A bus route where every stop is an eye-opener is to be trialled this weekend.
More than 20 artworks have been created in Kielder Water & Forest Park since 1997.
Many are scattered throughout the vast forest , with some accessible off the Lakeside Way circular route.
But it can be time-consuming for visitors to take in several of the sculptures in one trip.
So on Sunday a trial tour by minibus will be available which will carry passengers off the beaten track and directly to the art pieces sites.
The tour will be hosted by Kielder arts curator Peter Sharpe who will tell about the artists’ inspiration for the works and the challenges of creating them in the often remote environment of Kielder Water & Forest Park.
The tour will start at 1pm from Kielder Castle and return at 4.30pm.
The aim is to take in art works including Silvas Capitalis, or the forest head; the Janus Chairs; Stell, Belvedere and Kielder Skyspace.
It costs £5 per person or £15 for a family of two adults and two children and places need to be booked by calling 0845 1550236.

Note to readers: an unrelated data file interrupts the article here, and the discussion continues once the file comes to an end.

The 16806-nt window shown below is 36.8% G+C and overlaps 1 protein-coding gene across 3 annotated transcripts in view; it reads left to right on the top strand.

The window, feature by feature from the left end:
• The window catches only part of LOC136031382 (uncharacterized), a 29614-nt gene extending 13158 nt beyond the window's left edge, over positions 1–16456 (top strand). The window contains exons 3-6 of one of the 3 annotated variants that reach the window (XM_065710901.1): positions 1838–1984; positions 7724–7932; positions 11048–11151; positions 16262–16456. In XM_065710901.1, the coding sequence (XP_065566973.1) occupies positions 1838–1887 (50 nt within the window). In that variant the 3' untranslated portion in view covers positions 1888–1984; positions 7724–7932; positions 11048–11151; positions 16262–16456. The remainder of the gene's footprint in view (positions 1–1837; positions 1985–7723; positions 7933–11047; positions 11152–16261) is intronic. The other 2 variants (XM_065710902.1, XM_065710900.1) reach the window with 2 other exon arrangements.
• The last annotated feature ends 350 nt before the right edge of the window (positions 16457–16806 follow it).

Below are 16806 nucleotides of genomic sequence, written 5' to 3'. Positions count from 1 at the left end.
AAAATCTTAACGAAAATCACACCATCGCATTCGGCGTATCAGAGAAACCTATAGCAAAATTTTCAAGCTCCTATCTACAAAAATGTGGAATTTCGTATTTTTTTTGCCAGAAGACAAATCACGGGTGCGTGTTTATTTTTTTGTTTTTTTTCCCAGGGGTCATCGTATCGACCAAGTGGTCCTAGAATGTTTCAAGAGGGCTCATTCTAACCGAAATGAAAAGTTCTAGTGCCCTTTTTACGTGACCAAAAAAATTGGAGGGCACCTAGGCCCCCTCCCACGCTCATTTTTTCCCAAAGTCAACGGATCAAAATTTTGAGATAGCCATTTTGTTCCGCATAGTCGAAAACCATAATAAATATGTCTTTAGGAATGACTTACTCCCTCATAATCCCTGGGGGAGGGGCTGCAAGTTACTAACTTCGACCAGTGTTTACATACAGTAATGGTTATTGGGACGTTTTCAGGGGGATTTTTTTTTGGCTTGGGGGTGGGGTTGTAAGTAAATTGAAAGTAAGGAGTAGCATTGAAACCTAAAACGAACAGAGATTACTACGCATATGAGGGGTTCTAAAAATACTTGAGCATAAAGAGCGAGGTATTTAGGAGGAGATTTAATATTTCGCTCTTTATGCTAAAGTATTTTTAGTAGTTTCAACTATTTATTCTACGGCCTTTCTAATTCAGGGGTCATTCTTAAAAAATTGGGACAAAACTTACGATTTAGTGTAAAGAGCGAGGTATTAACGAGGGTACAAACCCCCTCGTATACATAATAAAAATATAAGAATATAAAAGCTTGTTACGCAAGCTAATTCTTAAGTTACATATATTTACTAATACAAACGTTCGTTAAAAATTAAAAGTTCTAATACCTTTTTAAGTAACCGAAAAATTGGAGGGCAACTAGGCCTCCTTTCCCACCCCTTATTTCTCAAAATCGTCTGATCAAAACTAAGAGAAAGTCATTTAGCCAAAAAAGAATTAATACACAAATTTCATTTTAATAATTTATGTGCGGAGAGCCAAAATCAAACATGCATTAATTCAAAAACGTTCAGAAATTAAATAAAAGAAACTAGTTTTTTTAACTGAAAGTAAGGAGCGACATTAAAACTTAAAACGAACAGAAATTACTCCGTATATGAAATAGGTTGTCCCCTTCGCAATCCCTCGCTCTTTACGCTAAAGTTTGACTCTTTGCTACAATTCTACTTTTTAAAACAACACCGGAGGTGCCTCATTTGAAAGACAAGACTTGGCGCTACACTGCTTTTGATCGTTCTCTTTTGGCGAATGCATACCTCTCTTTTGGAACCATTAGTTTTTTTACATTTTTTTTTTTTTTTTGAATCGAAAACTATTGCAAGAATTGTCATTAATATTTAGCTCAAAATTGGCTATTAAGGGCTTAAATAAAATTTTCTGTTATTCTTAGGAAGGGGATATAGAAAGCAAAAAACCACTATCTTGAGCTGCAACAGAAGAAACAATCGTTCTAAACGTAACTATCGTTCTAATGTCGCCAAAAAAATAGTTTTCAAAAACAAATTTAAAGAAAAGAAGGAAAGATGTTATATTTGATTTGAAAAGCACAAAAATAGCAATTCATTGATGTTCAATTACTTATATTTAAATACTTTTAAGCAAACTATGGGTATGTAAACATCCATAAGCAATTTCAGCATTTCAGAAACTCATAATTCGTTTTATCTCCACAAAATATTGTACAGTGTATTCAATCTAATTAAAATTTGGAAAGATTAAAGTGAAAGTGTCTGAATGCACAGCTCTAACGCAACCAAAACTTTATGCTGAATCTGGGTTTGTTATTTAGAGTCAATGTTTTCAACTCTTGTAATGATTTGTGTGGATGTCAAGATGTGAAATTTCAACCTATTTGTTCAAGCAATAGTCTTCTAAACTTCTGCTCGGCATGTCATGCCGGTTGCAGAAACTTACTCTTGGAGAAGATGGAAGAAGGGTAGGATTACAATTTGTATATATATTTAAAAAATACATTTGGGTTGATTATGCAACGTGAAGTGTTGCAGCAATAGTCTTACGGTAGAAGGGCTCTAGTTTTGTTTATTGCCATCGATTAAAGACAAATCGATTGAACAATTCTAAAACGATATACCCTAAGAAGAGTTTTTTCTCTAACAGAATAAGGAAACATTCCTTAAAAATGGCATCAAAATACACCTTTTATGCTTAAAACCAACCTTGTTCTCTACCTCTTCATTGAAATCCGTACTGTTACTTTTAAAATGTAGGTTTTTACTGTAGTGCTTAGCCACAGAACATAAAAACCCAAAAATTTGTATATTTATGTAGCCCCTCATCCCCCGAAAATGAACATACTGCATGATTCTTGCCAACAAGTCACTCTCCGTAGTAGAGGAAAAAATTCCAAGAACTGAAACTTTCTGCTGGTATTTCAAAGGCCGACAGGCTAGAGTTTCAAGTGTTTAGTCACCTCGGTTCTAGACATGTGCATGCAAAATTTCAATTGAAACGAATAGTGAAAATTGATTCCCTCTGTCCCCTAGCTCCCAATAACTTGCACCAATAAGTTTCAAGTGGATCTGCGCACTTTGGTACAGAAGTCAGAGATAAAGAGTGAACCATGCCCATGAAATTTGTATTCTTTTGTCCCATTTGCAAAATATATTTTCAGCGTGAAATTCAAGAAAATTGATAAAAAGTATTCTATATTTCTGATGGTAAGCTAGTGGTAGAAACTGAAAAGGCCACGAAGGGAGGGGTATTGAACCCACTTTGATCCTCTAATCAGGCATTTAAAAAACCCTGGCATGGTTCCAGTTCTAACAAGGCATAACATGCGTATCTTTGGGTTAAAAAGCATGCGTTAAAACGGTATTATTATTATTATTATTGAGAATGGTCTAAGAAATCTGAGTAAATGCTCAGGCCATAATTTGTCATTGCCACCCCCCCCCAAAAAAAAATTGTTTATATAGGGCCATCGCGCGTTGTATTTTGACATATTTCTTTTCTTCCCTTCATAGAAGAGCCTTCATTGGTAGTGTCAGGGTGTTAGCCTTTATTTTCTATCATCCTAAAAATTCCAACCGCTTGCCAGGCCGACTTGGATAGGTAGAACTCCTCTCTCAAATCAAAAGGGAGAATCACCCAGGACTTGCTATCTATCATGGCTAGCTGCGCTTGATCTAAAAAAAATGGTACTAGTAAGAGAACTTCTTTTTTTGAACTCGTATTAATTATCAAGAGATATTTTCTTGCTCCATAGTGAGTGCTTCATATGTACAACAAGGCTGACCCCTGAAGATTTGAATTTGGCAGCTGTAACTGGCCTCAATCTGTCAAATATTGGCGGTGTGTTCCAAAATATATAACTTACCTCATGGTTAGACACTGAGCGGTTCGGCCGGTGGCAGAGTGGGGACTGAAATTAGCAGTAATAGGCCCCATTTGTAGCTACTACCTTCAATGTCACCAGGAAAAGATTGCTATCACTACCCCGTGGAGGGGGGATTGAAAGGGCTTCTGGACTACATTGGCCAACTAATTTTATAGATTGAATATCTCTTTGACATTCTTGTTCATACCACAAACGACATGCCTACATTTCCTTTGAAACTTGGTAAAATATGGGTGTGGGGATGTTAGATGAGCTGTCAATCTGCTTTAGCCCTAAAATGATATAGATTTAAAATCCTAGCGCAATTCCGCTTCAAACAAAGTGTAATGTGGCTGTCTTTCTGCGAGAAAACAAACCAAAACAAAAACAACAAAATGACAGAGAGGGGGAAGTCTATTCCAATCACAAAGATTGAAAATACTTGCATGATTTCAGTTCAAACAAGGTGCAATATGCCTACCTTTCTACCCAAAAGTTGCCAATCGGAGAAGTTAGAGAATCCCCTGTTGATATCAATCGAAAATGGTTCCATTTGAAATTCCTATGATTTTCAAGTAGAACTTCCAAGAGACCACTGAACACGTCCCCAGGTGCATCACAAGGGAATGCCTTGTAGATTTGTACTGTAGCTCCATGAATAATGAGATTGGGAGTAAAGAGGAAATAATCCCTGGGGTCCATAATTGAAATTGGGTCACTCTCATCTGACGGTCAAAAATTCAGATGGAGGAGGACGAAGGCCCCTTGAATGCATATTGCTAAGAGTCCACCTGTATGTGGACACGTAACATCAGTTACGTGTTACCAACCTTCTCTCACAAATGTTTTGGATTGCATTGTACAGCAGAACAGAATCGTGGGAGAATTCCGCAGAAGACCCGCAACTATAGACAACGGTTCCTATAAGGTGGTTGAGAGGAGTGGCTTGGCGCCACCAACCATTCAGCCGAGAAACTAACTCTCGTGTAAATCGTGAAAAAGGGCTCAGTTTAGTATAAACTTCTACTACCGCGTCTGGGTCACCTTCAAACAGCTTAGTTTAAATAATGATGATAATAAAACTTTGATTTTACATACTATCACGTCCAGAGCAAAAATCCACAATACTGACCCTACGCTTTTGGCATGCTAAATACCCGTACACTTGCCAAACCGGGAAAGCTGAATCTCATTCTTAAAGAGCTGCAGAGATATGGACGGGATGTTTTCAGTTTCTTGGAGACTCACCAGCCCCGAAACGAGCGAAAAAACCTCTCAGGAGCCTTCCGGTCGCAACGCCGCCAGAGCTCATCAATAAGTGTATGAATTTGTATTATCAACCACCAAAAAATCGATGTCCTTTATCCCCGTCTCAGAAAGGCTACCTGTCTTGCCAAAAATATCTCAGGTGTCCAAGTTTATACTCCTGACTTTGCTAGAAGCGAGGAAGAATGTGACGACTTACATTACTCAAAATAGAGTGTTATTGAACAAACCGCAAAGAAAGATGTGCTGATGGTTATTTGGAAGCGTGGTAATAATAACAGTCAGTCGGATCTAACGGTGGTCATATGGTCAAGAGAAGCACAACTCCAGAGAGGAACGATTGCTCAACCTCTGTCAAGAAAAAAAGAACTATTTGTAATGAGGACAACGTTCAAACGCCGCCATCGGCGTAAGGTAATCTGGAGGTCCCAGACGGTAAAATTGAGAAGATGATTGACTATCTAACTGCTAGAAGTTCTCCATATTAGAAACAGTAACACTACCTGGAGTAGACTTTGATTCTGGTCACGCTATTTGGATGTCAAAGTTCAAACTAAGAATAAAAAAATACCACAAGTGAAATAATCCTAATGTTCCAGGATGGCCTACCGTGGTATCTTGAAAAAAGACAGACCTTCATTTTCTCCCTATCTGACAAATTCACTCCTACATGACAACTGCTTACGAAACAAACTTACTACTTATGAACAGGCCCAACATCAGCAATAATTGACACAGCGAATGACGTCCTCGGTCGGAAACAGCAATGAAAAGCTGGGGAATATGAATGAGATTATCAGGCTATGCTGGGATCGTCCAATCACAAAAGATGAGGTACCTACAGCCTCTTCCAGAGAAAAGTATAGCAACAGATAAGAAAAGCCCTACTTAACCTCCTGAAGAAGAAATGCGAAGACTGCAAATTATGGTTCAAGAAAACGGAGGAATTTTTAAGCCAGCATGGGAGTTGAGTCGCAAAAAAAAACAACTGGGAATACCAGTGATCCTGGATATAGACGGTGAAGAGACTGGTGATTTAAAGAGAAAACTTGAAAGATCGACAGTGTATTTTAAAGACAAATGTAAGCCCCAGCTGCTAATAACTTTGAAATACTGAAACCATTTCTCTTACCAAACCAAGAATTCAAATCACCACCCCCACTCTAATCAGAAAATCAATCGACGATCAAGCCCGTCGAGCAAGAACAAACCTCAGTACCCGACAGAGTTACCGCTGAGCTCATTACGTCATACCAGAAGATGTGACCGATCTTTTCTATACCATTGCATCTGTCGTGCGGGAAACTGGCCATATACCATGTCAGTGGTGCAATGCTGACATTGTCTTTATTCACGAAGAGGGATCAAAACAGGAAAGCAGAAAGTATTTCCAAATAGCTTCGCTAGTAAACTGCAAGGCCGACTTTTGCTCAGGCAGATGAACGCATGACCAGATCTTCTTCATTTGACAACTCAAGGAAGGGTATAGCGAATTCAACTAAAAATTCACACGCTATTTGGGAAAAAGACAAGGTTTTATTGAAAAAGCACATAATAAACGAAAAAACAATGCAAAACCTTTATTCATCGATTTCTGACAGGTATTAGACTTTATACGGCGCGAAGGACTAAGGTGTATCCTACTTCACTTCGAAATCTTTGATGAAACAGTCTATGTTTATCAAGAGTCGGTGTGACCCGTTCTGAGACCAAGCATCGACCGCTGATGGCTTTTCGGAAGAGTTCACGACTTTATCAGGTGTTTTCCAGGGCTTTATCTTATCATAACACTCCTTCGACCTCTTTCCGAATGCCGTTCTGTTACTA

People on the tour will have very little walking to do but appropriate footwear and warm waterproof clothing is advised.
Peter said: ”It is shame that some people can find it difficult to reach and admire some of the great pieces of art installed around the park so we have set up this unique opportunity to travel in style and learn all about the art and architecture of England’s largest open air gallery.
“If this trial proves popular we will look to see if we can repeat similar tours in the future.”
The Stell was created in Falstone by Sunderland artist Colin Wilbourn, while the Forest Head is by American arts collective Simperch.
The artwork 55 is by architectural practice Sixteen Makers,; Ryder Architecture produced Janus Chairs and Softroom created the award-winning Belvedere.
Peter said: “When the artworks were created it was not done so necessarily with accessibility in mind but more so in terms of the way the locations inspired the artists.”
If the test run is a success more tours could follow next year, using forest roads.